Branding expert Sheba Khodadad of 6DegreesDeep says that the repetition of a single coherent message is at the heart of branding strategies by companies big and small. Wearing the Nike brand makes you feel like an athlete. That feeling isn’t random, says Khodadad. It’s the result of years of repetition of Nike’s themes of athletic excellence, drive, ambition, and, persistence. Your personal brand— excellence stalled by a massive economic meltdown—if reiterated often enough, will drive your prospective employer toward your number more surely than your current compensation, a number that will be left in the dust of your theme supported by objective evidence of your value.
Take charge of the conversation and you shape the narrative of (and compensation for) your own career.
Good luck, and do let us know how you fare with this career opportunity.
This article is part of our Ask an Expert series—a column dedicated to helping you tackle your biggest career concerns. Our experts are excited to answer all of your burning questions, and you can submit one by emailing us at editor(at)themuse(dot)com and using Ask an Expert in the subject line.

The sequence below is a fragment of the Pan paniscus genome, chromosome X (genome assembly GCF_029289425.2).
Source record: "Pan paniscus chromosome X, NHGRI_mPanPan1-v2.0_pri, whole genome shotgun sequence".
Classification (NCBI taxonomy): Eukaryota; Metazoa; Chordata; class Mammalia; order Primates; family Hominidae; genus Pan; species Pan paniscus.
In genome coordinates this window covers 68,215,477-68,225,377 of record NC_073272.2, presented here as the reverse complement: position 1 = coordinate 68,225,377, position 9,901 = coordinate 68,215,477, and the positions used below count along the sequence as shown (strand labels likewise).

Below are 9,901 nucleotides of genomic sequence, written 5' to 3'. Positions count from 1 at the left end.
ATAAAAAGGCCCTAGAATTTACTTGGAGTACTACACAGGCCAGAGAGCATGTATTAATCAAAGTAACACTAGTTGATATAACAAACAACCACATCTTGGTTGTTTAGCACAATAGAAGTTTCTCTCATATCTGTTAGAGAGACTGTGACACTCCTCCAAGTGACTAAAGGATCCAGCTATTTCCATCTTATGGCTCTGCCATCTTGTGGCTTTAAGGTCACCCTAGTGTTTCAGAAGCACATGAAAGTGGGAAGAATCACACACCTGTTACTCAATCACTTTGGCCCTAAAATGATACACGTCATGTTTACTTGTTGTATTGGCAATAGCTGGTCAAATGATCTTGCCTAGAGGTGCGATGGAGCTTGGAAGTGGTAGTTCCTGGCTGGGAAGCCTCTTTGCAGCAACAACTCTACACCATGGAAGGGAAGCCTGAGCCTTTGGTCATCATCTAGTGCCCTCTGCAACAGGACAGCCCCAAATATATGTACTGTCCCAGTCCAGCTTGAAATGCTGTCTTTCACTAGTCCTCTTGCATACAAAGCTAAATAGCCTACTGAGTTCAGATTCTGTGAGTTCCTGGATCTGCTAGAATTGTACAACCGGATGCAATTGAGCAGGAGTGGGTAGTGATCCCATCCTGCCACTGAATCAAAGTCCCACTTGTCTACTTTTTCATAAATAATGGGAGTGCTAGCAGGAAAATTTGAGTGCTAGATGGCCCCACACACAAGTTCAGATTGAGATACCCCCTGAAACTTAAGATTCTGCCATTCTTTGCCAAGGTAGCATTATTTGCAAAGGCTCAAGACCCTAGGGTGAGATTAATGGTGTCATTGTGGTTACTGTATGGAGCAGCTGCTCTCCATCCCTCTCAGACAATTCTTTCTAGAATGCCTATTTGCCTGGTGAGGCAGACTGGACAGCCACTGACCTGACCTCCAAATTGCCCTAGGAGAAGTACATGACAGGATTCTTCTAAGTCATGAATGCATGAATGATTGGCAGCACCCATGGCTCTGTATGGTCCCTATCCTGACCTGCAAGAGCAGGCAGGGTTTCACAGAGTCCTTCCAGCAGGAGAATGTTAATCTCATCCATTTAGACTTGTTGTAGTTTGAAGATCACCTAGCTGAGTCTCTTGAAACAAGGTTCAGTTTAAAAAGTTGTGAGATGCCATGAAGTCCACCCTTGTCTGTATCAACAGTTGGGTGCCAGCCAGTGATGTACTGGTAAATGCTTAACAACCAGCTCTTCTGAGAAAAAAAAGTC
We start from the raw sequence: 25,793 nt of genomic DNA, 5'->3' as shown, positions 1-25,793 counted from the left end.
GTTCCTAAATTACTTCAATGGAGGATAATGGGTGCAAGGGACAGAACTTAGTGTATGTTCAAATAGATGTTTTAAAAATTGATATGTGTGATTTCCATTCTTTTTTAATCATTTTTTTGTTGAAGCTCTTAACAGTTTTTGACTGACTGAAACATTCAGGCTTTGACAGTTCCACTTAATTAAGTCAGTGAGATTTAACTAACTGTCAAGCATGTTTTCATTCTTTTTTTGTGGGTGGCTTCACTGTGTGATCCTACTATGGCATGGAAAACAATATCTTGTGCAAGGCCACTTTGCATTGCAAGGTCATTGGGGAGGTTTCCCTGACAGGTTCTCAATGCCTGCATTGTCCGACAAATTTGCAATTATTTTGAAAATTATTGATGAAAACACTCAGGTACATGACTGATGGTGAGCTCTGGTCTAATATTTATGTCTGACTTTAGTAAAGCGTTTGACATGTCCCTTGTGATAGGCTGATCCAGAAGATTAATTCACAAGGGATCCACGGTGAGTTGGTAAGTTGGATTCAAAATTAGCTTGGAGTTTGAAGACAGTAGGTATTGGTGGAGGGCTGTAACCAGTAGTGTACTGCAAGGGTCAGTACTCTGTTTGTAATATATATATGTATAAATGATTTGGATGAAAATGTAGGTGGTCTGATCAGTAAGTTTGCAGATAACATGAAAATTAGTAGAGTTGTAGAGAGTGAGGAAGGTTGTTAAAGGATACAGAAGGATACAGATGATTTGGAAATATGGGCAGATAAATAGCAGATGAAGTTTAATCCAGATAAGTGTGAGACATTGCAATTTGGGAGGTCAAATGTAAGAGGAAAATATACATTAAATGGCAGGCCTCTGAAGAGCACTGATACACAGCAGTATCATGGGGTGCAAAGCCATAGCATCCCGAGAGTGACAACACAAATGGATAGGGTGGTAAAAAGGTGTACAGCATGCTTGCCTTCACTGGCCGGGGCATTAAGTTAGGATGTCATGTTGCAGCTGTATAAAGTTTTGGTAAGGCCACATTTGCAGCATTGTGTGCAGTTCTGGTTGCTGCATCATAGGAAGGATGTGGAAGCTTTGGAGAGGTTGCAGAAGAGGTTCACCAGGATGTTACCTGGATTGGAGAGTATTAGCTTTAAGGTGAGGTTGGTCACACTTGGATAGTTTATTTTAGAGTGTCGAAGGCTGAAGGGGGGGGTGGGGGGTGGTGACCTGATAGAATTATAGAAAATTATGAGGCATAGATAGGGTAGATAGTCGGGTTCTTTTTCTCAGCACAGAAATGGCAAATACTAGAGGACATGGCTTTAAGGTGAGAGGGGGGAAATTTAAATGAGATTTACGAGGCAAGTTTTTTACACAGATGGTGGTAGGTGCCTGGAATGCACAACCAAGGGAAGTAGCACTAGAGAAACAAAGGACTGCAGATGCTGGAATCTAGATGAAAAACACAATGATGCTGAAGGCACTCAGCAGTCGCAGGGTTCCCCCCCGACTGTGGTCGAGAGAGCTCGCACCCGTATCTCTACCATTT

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TopicsTools & Skills , Negotiation , Salaries , Syndication , Ask The Negotiators , Negotiation & Money
Victoria Pynchon is an attorney who practiced commercial litigation for 25 years. Since 2004, she has been mediating and arbitrating commercial disputes—the former with ADR Services, Inc. in Century City and the latter with the American Arbitration Association in Los Angeles. In 2010, she founded She Negotiates Consulting and Training with her business partner Lisa Gates. In 2006, Victoria earned her legal masters degree in Dispute Resolution. She has been teaching negotiation and providing negotiation consulting services to lawyers, executives, professionals and entrepreneurs ever since. She is the author of two books, The Grownups' ABCs of Conflict Resolution (2010) and Success as a Mediator for Dummies (2012).More from this Author